About a year and a half ago, I asked if graphic design could help the beleaguered MTA, New York City’s transit company which operates the massive subway system that helps the metropolis function. Long story short, I redesigned the service advisory posters, which were terrible at the time.
MTA advisory posters (left) and my proposed re-design
But as it happens, the MTA did re-design their service posters, and the new sheets and signs are being tacked up around stations throughout the city.
The new MTA posters
The crappy photo doesn’t really show it, but there was a decisive new style at work evident across multiple media. No longer are we going for the Metrocard-inspired design mode. While I don’t claim credit for black text on white paper, I have to say, these do look rather like my concept. But of course the goofy time and date formats persist.
There’s also something new that seeks to help riders navigate the woes and pitfalls of city transit. Today, we are introduced to SAID, the Station Advisory Information Displays. These are, in short, big flat-panel monitors posted at select stations displaying whether (and how severely) disrupted the various train lines are.
Subway lines and train service status information are on one side on the screen, and when “Good Service” status is indicated, nothing is displayed on the right side of the screen. But if a status of “Service Change,” “Delay”, or “Planned Work” is shown, as indicated by a red circle next to the operating lines, an explanation is provided on the other side of the screen.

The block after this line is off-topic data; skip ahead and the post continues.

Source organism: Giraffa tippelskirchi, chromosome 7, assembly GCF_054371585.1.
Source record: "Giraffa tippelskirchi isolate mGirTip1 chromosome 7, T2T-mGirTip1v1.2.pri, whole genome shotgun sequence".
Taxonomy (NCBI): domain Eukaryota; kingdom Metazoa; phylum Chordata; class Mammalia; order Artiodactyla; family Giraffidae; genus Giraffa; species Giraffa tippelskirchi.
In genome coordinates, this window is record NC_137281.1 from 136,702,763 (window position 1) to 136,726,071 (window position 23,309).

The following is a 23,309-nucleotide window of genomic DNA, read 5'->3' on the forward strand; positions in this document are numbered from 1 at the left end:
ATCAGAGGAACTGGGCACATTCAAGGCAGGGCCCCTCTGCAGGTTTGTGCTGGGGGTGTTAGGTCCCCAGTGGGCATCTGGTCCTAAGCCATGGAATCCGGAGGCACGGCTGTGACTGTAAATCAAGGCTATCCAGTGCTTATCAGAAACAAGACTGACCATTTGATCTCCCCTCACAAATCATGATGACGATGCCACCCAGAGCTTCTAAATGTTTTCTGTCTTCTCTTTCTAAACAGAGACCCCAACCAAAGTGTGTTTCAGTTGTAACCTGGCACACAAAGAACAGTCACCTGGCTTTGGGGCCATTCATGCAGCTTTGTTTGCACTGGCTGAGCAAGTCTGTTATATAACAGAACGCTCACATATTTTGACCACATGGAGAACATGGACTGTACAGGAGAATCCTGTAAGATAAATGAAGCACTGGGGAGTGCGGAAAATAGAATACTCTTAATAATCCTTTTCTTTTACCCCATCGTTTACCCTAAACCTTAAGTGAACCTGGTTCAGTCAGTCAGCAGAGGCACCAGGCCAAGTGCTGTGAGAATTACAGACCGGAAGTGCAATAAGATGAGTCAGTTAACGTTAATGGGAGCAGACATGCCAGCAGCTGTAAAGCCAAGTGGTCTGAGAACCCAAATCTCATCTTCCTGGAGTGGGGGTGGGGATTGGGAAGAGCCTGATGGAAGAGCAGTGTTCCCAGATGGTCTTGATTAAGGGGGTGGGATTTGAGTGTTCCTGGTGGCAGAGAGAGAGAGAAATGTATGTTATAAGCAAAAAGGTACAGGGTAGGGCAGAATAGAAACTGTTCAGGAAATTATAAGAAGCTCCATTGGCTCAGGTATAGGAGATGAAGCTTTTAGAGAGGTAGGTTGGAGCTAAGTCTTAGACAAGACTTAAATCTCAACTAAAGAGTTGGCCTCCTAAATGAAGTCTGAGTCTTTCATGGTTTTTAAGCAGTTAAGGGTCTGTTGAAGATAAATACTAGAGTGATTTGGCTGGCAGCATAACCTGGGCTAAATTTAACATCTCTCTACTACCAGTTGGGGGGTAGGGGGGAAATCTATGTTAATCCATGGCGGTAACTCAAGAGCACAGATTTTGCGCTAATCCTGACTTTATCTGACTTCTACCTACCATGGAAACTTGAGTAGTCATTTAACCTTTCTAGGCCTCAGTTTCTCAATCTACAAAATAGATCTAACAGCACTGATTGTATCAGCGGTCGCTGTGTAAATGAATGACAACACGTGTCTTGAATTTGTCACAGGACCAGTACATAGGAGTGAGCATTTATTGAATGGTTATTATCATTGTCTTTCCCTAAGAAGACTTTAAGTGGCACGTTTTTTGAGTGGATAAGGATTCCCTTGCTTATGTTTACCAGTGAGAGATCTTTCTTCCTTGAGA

At first, I have to applaud this effort for it’s functionality. Very useful. Anything to ease the process of vaguely seeking out train info via mobile phones, oddly-worded posters, and *gasp* talking to those fools in the booth. But from a design point, this definitely could have been better. First off, I would have inverted the colours, using the familiar white-against-black scheme that is more common in the Subway. It’s just easier on the eyes, and can be more easily seen from a distance. While I’m sure the flat panel monitors will be upgraded/repaired every now and then, displaying that much white tends draw attention to the faults and flaws. (I doubt it, but if those were OLED screens, then using a black scheme would actually save energy, but that’s another matter altogether).
One has to wonder why New York hasn’t taken a cue from London, and simply used a dry-erase board to keep riders updated, with negligible delay, as to the status of the lines. Since the MTA’s Chief used to work for The London Underground, you’d think that would be a first step. But I guess we love technology, especially in the midst of massive, massive debt.
How London keeps track of the Tube
Unfortunately, I have no suggestions about how to handle the Second Avenue Subway and construction of the T line. Just hurry up and finish it.
via Gothamist »